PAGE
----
The state provides grants to help small- to medium-size companies looking for trade opportunities with countries such as Ireland. The money can be used to offset a portion of expenses associated with export promotion activities, including the trade mission to Ireland the week of the Croke Park Classic football game.
The trade mission is scheduled from Aug. 22-31, with the Penn State game set for Aug. 30. The Irish government will host an international economic forum on August 28.
Vivian Salama is a staff writer for Trib Total Media. She can be reached at 412-320-7920 or firstname.lastname@example.org.
Show commenting policy
TribLive commenting policy
You are solely responsible for your comments and by using TribLive.com you agree to our Terms of Service.
We moderate comments. Our goal is to provide substantive commentary for a general readership. By screening submissions, we provide a space where readers can share intelligent and informed commentary that enhances the quality of our news and information.
While most comments will be posted if they are on-topic and not abusive, moderating decisions are subjective. We will make them as carefully and consistently as we can. Because of the volume of reader comments, we cannot review individual moderation decisions with readers.
We value thoughtful comments representing a range of views that make their point quickly and politely. We make an effort to protect discussions from repeated comments either by the same reader or different readers.
We follow the same standards for taste as the daily newspaper. A few things we won't tolerate: personal attacks, obscenity, vulgarity, profanity (including expletives and letters followed by dashes), commercial promotion, impersonations, incoherence, proselytizing and SHOUTING. Don't include URLs to Web sites.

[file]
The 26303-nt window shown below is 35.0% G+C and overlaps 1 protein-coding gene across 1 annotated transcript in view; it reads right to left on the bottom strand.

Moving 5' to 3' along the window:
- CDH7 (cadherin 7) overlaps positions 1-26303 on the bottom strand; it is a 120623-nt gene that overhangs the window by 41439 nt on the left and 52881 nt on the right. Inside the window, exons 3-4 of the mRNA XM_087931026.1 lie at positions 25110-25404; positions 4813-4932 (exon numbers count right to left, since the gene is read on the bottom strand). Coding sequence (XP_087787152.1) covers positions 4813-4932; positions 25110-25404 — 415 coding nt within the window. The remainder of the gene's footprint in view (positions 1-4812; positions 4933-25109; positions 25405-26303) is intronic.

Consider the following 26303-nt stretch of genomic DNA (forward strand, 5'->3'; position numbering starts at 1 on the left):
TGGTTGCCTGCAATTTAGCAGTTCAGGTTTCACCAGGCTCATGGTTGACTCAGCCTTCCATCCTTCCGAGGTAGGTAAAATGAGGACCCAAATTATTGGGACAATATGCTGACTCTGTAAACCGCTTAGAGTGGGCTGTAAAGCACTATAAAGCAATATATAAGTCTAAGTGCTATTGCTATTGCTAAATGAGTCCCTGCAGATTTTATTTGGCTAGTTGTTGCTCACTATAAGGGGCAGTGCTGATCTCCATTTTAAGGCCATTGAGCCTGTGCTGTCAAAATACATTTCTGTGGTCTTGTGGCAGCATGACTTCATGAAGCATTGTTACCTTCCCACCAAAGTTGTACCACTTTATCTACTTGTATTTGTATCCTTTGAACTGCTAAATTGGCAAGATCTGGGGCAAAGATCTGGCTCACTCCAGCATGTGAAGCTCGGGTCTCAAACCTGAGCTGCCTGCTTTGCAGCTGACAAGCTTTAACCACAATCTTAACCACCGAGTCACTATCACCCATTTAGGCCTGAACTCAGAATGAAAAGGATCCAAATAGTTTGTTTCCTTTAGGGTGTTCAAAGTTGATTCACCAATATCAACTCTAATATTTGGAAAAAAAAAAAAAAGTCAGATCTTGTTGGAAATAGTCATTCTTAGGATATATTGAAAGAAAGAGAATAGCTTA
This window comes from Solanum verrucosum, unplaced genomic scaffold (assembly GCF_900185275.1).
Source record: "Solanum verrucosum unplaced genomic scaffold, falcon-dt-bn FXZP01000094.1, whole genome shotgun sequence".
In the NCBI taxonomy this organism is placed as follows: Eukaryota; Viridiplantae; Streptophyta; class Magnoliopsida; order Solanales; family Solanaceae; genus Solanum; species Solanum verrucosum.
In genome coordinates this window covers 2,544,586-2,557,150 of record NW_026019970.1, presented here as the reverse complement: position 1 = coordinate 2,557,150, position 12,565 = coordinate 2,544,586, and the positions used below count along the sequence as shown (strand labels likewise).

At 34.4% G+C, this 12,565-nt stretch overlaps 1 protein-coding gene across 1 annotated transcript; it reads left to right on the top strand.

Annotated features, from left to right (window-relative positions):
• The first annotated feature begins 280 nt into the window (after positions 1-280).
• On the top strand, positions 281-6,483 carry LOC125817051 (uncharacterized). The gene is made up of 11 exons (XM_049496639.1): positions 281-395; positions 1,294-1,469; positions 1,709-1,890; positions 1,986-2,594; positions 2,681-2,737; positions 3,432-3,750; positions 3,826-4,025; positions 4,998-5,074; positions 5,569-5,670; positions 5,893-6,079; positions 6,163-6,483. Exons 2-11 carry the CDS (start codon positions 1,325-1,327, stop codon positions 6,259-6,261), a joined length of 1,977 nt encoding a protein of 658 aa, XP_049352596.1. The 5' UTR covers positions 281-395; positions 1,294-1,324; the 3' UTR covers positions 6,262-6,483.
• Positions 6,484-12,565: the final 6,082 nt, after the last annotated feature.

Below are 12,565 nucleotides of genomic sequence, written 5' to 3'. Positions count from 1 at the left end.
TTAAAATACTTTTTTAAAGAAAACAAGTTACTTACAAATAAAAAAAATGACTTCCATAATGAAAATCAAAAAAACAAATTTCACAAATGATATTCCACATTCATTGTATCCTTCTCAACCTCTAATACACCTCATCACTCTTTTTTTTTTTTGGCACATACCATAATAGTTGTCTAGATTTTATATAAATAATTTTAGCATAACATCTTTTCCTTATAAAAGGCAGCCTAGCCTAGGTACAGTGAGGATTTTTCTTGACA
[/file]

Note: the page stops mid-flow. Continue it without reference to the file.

We do not edit comments. They are either approved or deleted. We reserve the right to edit a comment that is quoted or excerpted in an article. In this case, we may fix spelling and punctuation.
We welcome strong opinions and criticism of our work, but we don't want comments to become bogged down with discussions of our policies and we will moderate accordingly.
We appreciate it when readers and people quoted in articles or blog posts point out errors of fact or emphasis and will investigate all assertions. But these suggestions should be sent via e-mail. To avoid distracting other readers, we won't publish comments that suggest a correction. Instead, corrections will be made in a blog post or in an article.
- Energy sector adjusts to global oil plummet
- New York farmers lament lost opportunity for gas riches
- U.S. coal mines nearing record low in worker deaths
- ‘Staff Pick’ is golden ticket on Kickstarter
- Lending crisis reforms fading as risks rise?
- Drought opens Texas ranchers’ eyes to income options
- 8 Western Pennsylvania hospitals penalized over infections
- Kim Komando: Can you get a virus on your smartphone?
- ExOne Co. moves solidify authority under CEO
- EPA says it won’t regulate coal ash as hazardous waste
- Natural gas groups says increase in Pennsylvania taxes would bring dire results for economy